Adenovirus early region 4 (E4) encodes proteins critical in a variety of processes required for a successful viral infection. While E4 is not required for DNA replication, three E4 proteins (E4 11k, product of E4 ORF3; E4 34k, product of E4 ORF6; and the product of E4 ORF4) regulate replication in infected cells. In addition, most of the viral DNA produced by E4 mutants lacking E4 11k and E4 34k is structurally abnormal, consisting of concatemers of the viral genome up to 6 or more monomers in length. Concatemeric viral DNA is not observed in cells infected by wild-type virus. Eukaryotic cells possess efficient double strand break repair (DSBR) systems for rejoining DNAs broken by radiation and other agents. To test the hypothesis that the concatenated viral DNA seen in E4 mutant infections arises by end-to-end joining of linear intracellular viral DNAs by DSBR, concatemer formation was examined in cells lacking the DNA-dependent protein kinase (DNA PK), an essential component of the cellular DSBR system. No concatemers were observed in E4 mutant infections of DNA PK- cells, consistent with the hypothesis that concatemers arise by DSBR and suggestion that in wild-type infections, E4 prevents concatenation by inhibiting DSBR. Further, E4 34k inhibited V(D)J recombination, a process that requires DSBR, in a plasmid-based assay. Finally, immunoprecipitation experiments showed that both the E4 11k and E4 34k proteins associate physically with DNA PK. Together, these data strongly suggest that both E4 proteins inhibit DSBR, possibly by a mechanism that involves binding to DNA PK. It is likely that suppression of concatemer formation increases the efficiency of viral DNA replication. Additionally, since DNA PK is a proximal element in the pathway that induces p53 activity in response to DNA, inhibition of DNA PK may be anti-apoptotic in infected cells. Thus, the interaction of E4 with DSBR may contribute in two distinct and novel ways to the success of an adenoviral infection. The goal of the work proposed here is to develop an understanding of the physical nature of the interactions between these E4 products and DNA PK, and to determine the significance to the viral life cycle of this newly-recognized aspects of E4 function.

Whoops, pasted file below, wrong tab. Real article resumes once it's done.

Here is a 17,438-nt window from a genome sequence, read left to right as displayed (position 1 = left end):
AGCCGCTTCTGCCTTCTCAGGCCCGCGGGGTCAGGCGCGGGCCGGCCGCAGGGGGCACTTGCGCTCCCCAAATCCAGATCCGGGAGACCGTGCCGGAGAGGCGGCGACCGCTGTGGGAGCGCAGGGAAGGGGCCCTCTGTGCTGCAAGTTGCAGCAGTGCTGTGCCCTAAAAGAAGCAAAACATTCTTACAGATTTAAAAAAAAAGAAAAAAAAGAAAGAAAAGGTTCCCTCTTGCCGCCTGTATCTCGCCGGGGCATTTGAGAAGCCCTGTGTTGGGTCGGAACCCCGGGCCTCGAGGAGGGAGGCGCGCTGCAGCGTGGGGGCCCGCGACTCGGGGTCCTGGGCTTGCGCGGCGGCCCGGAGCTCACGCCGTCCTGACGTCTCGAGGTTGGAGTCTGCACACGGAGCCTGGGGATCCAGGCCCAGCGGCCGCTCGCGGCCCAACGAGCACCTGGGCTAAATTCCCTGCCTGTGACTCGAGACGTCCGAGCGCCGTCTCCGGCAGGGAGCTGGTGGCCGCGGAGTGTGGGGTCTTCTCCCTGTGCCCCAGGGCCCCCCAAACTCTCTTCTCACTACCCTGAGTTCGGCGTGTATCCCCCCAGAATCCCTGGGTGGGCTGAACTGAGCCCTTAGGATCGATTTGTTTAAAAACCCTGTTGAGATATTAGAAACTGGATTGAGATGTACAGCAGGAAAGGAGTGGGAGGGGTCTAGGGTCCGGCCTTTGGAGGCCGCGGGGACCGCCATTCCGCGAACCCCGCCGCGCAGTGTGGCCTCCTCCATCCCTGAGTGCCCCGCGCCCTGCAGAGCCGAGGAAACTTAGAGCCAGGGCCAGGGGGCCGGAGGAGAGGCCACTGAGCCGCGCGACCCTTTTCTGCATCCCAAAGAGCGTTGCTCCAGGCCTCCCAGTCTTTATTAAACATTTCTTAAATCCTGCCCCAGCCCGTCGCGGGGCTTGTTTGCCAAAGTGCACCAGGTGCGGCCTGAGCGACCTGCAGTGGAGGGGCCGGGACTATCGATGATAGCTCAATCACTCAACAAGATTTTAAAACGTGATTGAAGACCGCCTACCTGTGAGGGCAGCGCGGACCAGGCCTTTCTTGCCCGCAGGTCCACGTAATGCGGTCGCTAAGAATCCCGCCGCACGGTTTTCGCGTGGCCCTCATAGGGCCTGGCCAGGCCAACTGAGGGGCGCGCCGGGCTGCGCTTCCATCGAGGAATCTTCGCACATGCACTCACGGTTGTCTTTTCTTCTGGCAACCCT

National Institute of Health (NIH)
National Cancer Institute (NCI)
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Virology Study Section (VR)
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Wong, May
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Johns Hopkins University
Schools of Public Health
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